Could you choose between EATING or HEATING?

“Families all over Eastern Europe are being forced to choose between buying food or hearting their homes this winter.”

"Even though we desperately needed help, no one seemed to care about us".

But when we met Lyudmyla, she showed real concern for us”, says Olga Kravchuk. I can’t remember much of my childhood, just some half-forgotten memories’, says Olga Kravchuk. ‘One of my earliest and best memories is of sitting on my father’s knee. I remember his big hands, the smell of our New Year tree and of burning firewood from the stove. I was born and grew up in this village. After leaving school, I moved to a bigger town to find a job and met my husband there. That was ten years ago, and we now have six beautiful children, ranging in age from ten to one. They are the joy of my life”. 

Olga is telling us her life story from her run-down home, which has no indoor sanitation and is bare of furniture and household appliances. Outside in the yard, Olga’s six children play in the thick snow. Winters are harsh in this part of Ukraine, and the Kravchuk family rely on firewood for both heating and cooking, but it is expensive to buy.

Olga’s husband works as a labourer at a patrol station, and he does not earn enough to support his large family. Social security is very limited, and the economic situation in the country is worsening, with those who already have little being hardest hit.  

Co-ordinator Lyudmyla tells us how the Kravchuk family became part of the Mission Without Borders (MWB) family support programme:  

“In 2019, we were looking for new families to help. The Kravchuk family were in crisis. Both parents were depressed, there were some issues with alcohol and relations between them were strained. The children weren’t receiving the attention and care they needed. There were days when they didn’t eat, but the parents were too ground-down and worn-out to do anything to change the situation”.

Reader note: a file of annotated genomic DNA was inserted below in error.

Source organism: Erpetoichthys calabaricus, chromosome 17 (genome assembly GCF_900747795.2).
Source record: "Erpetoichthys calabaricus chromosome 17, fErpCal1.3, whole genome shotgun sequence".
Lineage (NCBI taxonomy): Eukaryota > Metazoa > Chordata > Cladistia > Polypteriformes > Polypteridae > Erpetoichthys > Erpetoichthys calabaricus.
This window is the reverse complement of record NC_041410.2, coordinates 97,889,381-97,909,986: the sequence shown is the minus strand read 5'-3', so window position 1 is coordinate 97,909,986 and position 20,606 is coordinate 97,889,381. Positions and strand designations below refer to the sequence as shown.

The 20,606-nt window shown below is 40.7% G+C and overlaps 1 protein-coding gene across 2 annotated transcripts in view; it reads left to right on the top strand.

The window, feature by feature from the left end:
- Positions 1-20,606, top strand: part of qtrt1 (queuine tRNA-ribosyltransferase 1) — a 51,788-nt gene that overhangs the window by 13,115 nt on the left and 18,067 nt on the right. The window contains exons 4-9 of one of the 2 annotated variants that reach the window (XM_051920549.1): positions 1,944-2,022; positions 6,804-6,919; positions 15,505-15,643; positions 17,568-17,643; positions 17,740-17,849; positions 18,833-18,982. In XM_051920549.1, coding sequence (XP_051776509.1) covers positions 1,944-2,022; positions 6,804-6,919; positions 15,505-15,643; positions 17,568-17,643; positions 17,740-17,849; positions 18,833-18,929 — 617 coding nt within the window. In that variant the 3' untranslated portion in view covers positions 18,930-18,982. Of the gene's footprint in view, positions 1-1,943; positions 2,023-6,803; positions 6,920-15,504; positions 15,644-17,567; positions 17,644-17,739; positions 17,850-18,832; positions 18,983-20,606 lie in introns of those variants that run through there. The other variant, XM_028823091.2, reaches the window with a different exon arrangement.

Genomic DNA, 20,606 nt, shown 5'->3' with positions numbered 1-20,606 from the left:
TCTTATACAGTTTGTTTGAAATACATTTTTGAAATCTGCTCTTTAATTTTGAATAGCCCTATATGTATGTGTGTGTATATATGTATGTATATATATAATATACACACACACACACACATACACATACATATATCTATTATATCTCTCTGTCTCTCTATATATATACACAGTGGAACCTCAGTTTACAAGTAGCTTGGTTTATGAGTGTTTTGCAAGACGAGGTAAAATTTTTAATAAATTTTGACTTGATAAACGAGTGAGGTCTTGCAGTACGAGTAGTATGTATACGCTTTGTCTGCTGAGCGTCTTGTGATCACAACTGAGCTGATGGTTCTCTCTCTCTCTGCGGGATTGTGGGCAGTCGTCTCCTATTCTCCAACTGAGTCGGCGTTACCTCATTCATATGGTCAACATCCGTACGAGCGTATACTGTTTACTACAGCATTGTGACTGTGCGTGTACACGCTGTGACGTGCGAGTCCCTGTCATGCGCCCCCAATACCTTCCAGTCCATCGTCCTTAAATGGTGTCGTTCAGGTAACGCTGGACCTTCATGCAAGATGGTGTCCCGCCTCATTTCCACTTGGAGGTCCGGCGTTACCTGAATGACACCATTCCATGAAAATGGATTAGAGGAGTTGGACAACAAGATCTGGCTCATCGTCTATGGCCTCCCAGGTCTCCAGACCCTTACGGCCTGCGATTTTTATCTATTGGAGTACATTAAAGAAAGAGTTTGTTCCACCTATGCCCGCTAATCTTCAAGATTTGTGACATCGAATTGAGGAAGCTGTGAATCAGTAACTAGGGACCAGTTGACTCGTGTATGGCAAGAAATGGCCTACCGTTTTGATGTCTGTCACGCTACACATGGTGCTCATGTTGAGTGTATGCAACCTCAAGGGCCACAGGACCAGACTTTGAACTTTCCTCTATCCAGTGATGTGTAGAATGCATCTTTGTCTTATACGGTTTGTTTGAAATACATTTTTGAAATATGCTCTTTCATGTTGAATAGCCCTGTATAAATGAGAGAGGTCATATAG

Olga recalls that difficult time: “Even though we desperately needed help, no one seemed to care about us. But when we met Lyudmyla, she showed real concern for us. After that first visit, she suggested that we became part of the family support programme. It was a big relief for us, especially as winter was approaching and we had no money to buy the firewood we need to heat our home and to cook. But soon we received a large amount of firewood from the Mission. It was such a miracle!” 

Olga recalls that difficult time: “Even though we desperately needed help, no one seemed to care about us. But when we met Lyudmyla, she showed real concern for us. After that first visit, she suggested that we became part of the family support programme. It was a big relief for us, especially as winter was approaching and we had no money to buy the firewood we need to heat our home and to cook. But soon we received a large amount of firewood from the Mission. It was such a miracle!” 

“Now it’s always warm inside the house, which is so much better and healthier for the children”. 




Lyudmyla is aware that there is much to be done to help this family and vows that, “We will do everything possible to improve their situation”. As well as meeting their immediate material needs, Lyudmila is concerned for their spiritual welfare too:  

“Our goal at MWB is to help people to meet Christ”. We will support this family and show them the love of Christ in a practical way. Olga’s heart is very open to the message of the Bible. We openly talk about faith. I hope that after quarantine restrictions are ended, the whole family will attend church. 

Thankfully, the Kravchuk family live close to Lyudmyla and her five children. Olga`s children are warmly welcomed in Lyudmyla’s home, and they have all become friends.  

Lyudmyla has noticed a change in attitude in the family, one she hopes will continue as their relationship grows:  

“We try to be good examples and to show the love of God in our daily life. At MWB, we pray for all the families we support, asking God to reveal Himself to these needy people. They need to know that Jesus is not only the answer to their needs, but also the key to happiness and a better future”. 

Heating and fuel poverty is prevalent in Eastern Europe. Low-income households found that families can only afford to heat half of their homes during the winter months, and so reduce the amount of living space they occupy. This results in family members sharing bedrooms, and general overcrowding which can have severe impacts on the family dynamic. Child abuse, partner abuse (including intimate partner violence), child marriage, child labour, abandonment, and neglect are just a few. Further health issues due to exacerbated and poorly insulated housing can easily occur over the colder months. 

36%

36% of rural households reported that they could not heat their homes sufficiently. Of the rural households with inadequate heating, nearly a quarter had no heating at all for more than one day at a time. Report by UNOCHA 

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